Sea urchins are a major component of marine environments found throughout the world's oceans. A major model for research in developmental biology, they are also of major economic importance in many regions and interest in their management and aquaculture has increased greatly in recent years. This book provides a synthesis of biological and ecological characteristics of sea urchins that are of basic scientific interest and also essential for effective fisheries management and aquaculture. General chapters consider characteristics of sea urchins as a whole. In addition, specific chapters are devoted to the ecology of 17 species that are of major commercial interest and ecological importance.
• A synthesis of what is known about the basic biological characteristics of the sea urchin, useful for the direction of future research.
• Case histories of 17 species that illustrate their ecological role in a variety of environments.
• With the catastrophic decline in fisheries resulting primarily from over-fishing, it is essential that the populations be managed effectively and that aquaculture be developed. This book provides knowledge of the biology and ecology of the commercially important sea urchins that will contribute to these goals.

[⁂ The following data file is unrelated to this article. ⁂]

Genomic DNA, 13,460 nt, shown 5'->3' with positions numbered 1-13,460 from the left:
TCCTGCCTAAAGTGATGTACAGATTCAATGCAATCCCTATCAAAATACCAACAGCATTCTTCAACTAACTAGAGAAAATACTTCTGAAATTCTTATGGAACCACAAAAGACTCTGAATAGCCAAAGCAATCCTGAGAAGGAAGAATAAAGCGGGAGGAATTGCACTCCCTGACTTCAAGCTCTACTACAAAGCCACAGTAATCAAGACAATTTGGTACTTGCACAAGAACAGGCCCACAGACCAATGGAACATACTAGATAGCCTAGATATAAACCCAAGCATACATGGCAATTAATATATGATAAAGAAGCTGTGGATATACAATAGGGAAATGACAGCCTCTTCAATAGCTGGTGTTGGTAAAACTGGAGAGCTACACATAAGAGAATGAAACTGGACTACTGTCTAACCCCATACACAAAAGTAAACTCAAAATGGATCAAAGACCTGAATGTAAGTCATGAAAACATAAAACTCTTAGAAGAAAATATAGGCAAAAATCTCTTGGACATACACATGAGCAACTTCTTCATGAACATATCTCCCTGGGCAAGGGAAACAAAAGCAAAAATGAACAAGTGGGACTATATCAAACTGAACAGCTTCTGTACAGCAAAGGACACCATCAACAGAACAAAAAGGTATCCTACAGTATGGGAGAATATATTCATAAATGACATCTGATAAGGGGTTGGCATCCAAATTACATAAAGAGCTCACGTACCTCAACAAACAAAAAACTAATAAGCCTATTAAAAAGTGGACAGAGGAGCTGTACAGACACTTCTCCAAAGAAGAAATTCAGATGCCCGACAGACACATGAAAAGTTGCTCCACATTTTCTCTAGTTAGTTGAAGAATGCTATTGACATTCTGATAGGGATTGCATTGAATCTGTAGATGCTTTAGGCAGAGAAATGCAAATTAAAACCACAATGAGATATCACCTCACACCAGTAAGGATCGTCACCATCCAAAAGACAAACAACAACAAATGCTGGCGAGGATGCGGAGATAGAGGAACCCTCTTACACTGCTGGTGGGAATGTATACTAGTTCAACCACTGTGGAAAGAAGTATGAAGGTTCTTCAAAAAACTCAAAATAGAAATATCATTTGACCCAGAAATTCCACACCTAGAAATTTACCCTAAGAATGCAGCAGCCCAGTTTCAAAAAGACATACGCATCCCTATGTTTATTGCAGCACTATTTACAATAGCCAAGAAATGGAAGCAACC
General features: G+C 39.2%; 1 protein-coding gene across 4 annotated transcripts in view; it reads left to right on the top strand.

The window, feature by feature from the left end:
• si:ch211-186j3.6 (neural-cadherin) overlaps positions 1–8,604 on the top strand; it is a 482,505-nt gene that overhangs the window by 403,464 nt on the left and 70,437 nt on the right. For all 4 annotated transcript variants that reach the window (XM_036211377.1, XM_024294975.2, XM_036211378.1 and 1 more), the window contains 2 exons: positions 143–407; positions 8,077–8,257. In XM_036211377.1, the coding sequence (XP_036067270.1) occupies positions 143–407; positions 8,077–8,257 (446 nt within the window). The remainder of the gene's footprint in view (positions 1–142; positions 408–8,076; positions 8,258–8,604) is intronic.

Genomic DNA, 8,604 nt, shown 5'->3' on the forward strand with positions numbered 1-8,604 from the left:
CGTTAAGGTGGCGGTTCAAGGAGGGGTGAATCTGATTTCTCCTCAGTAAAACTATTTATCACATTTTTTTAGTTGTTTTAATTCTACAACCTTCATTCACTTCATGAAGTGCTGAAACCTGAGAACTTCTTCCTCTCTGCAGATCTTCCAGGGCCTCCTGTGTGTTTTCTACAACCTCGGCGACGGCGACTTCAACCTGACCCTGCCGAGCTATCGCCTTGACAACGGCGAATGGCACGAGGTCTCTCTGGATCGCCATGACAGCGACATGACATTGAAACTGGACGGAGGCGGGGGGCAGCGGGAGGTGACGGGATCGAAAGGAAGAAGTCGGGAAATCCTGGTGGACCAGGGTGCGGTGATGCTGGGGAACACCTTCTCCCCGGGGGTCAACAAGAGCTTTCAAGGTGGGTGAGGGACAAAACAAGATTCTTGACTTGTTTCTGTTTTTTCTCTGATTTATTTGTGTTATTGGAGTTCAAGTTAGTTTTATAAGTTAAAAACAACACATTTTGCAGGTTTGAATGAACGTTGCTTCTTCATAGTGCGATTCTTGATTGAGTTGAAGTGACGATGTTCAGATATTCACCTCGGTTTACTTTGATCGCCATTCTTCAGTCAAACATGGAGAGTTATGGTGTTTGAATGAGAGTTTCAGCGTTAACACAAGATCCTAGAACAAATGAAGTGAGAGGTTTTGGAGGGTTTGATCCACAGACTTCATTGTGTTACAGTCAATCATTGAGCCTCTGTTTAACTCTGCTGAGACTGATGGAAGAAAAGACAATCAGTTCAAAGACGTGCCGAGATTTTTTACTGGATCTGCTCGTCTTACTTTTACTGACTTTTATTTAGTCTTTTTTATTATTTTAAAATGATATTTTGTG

• The only book available in present literature devoted to sea urchins.
With this new title experts provide a broad synthetic treatment and in depth analysis of the biology and ecology of sea urchins from around the world, designed to provide an understanding of the group and the basis for fisheries management and aquaculture.
- No. of pages:
- © Elsevier Science 2001
- 1st May 2001
- Elsevier Science
- eBook ISBN:
- Hardcover ISBN:
@from:S. Robinson @qu:...I would heartily recommend this book for marine science libraries as well as all persons working with sea urchins considering the global distribution of these echinoderms. It is a good review of the state of the basic biology and ecological knowledge of urchins and it will be referred to numerous times by both researcher and student alike. @source:Aquaculture
Department of Biology, University of South Florida, Tampa, FL 33620-5200, USA